In pre-independence times, British companies, including Rosterman Gold Mines, were licensed to prospect and mine gold, mostly in Western Kenya. Rosterman closed shop in the early 1950s, saying the gold resources found were not commercially viable.
Kenya's geological map indicates there is gold in several locations around the country around the Lake Victoria basin.
The first gold bar commercially produced in the country since independence was from mines licensed to Goldplat, a UK firm that prospects in the Kilimapesa Gold Mines in Narok.
The two British firms, Acacia and Goldplat, are the major players in gold mining in Kenya. Acacia has licences to prospect for gold in Vihiga, Kakamega, Kisumu and Siaya counties. These licences can be converted into mining licences once the firm finds adequate gold deposits to sustain its operations.
Acacia, however, has taken a cautious approach around the latest find in the Liranda Corridor, saying it needed to undertake further drilling and testing of samples to determine if the mine is economically viable.
"At this stage, it is too early to assign value to the gold in the ground as this is an inferred resource," Blackham Giles, the company spokesman, told The Standard via email.
"We are also solely in the exploration phase at present, and so we will not be producing any gold in the next few years. It is only after we have drilled more and completed technical studies, which are all positive, that we may look to construct a mine and this will take a number of years. But as I said, it is too early to say at this stage."
Goldplat, on the other hand, has a licence to mine gold in Narok County, and recently said it has plans to start prospecting in the neighbouring Migori County.
But for residents of Kakamega County like Timothy Mukoshe, the hope of striking gold has never been too far off.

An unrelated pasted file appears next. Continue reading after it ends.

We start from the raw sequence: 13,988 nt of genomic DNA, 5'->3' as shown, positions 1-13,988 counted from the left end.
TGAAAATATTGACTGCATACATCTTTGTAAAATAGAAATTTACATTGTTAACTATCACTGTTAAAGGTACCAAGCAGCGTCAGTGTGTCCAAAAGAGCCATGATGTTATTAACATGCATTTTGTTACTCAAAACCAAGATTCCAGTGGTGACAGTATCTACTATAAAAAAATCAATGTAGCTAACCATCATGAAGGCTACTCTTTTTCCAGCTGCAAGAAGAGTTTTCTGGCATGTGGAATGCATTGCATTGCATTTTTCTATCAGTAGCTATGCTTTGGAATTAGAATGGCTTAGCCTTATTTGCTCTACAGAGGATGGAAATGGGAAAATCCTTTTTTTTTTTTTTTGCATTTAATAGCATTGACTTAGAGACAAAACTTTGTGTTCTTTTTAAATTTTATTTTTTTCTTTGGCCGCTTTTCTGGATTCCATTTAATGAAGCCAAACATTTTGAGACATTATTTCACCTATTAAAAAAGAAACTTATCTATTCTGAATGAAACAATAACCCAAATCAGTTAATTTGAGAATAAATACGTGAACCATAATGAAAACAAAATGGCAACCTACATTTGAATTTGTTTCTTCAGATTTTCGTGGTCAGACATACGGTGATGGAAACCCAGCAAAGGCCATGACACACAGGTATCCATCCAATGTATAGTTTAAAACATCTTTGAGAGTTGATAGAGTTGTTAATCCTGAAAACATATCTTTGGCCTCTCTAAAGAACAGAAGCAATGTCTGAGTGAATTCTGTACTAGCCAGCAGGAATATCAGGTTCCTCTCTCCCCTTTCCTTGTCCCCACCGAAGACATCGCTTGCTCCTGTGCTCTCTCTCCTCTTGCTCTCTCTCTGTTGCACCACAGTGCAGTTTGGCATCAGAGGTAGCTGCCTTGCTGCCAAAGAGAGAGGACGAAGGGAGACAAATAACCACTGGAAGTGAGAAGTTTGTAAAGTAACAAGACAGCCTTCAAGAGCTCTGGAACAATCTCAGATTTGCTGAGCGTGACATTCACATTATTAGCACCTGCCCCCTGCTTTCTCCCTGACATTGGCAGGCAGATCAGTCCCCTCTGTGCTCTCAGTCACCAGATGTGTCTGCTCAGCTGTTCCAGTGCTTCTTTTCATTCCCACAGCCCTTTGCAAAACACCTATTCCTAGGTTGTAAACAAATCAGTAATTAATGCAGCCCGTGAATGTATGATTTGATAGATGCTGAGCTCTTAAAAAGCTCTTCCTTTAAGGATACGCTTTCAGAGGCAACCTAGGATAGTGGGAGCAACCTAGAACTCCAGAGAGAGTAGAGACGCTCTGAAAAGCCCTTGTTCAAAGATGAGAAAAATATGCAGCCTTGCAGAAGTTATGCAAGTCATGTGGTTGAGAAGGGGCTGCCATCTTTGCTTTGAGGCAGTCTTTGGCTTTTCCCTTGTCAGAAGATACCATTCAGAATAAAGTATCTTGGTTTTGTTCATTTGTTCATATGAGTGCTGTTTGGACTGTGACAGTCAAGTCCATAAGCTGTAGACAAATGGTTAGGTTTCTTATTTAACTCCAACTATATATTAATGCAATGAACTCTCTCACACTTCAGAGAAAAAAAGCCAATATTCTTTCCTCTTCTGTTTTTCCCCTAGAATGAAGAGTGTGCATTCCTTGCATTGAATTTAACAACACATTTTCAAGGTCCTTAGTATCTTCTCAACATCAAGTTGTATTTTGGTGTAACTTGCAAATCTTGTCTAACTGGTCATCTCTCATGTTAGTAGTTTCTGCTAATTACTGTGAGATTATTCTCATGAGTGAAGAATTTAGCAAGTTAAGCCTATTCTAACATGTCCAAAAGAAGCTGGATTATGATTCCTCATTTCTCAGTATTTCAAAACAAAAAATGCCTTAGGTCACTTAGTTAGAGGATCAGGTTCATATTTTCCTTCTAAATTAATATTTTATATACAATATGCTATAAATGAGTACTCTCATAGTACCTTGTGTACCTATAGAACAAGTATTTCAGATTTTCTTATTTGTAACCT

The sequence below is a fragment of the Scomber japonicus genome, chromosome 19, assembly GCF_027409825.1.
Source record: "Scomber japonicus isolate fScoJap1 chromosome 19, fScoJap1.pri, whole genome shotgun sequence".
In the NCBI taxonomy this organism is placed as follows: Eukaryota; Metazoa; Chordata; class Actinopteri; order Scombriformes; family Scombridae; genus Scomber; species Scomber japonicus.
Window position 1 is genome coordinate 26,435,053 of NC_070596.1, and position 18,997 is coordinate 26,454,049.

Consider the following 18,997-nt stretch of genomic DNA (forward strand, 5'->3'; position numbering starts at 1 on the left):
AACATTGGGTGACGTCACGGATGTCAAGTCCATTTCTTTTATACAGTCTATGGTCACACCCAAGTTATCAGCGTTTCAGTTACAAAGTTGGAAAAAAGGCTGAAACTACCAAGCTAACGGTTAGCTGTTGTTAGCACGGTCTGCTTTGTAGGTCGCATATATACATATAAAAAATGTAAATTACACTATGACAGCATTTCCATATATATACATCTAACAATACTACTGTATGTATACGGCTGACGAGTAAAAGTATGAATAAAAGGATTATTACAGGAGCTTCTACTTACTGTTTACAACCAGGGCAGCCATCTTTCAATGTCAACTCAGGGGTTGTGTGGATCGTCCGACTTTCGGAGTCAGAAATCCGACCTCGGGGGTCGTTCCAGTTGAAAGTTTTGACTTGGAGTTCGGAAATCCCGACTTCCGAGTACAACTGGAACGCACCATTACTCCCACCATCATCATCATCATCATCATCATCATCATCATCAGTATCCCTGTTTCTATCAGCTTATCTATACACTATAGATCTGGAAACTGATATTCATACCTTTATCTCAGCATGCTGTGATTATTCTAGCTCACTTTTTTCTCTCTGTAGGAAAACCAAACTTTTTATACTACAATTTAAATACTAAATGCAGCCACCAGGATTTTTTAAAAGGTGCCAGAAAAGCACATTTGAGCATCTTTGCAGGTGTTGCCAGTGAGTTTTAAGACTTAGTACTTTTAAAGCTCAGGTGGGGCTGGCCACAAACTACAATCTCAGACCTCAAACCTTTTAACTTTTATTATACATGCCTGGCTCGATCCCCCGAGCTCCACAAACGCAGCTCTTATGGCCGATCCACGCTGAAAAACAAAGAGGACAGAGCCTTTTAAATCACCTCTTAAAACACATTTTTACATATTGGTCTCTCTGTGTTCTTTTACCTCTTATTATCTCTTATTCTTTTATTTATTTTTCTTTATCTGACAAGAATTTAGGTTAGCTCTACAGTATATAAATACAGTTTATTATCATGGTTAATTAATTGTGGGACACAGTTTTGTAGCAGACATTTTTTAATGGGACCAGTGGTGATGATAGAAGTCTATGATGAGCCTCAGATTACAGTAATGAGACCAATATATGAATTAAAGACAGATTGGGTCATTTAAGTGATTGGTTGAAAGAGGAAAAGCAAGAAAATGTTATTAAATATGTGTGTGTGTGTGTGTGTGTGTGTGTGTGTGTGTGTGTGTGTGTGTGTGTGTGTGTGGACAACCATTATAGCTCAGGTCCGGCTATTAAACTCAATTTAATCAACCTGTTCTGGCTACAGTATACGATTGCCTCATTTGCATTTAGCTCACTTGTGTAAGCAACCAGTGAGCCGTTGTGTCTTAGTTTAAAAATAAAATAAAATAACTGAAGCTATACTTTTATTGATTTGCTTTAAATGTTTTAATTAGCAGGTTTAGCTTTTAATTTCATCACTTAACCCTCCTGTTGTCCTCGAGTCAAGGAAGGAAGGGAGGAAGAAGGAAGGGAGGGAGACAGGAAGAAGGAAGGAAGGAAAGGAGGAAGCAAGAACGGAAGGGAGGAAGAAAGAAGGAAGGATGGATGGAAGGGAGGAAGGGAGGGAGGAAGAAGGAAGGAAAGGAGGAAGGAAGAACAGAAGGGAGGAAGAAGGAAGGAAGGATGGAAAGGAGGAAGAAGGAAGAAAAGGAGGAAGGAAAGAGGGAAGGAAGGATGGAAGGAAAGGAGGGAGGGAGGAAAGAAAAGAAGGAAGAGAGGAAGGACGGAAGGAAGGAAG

Mukoshe has been digging for gold for years and is looking forward to new opportunities when mining starts. Local miners have formed a group of 65 members, the Kakamega Minerals Mining Group in Roasterman, which they hope to use to chase their dreams.
The group has no modern equipment and has been mining gold manually.
But the Kakamega Minerals Mining Group has a word of advice to politicians: Keep off the whole exercise completely.
"The gold will not help the locals living within Kakamega only but the country as a whole," said Mr Mukoshe.
"We have been dealing with brokers. They come and buy from us at a relatively cheap price but sell at an exorbitant price," added Mukoshe.
There are about 1,500 artisans mining gold in Ikolomani.
Atanas Isoiolo, another gold digger in Ikolomani said they need to be recognised.
"We have been going through a lot of difficulties in search of gold. The little we got enables us to pay school fees for our children. We know we are going to reap big when real mining starts," he added.
Kakamega County Government through its Director of Communication Sumba Juma said it will ensure locals reap big from the discovery.
He said they will also adhere to 2016 Mining Act and form a committee to carry out environmental impact assessment test for the safety of locals.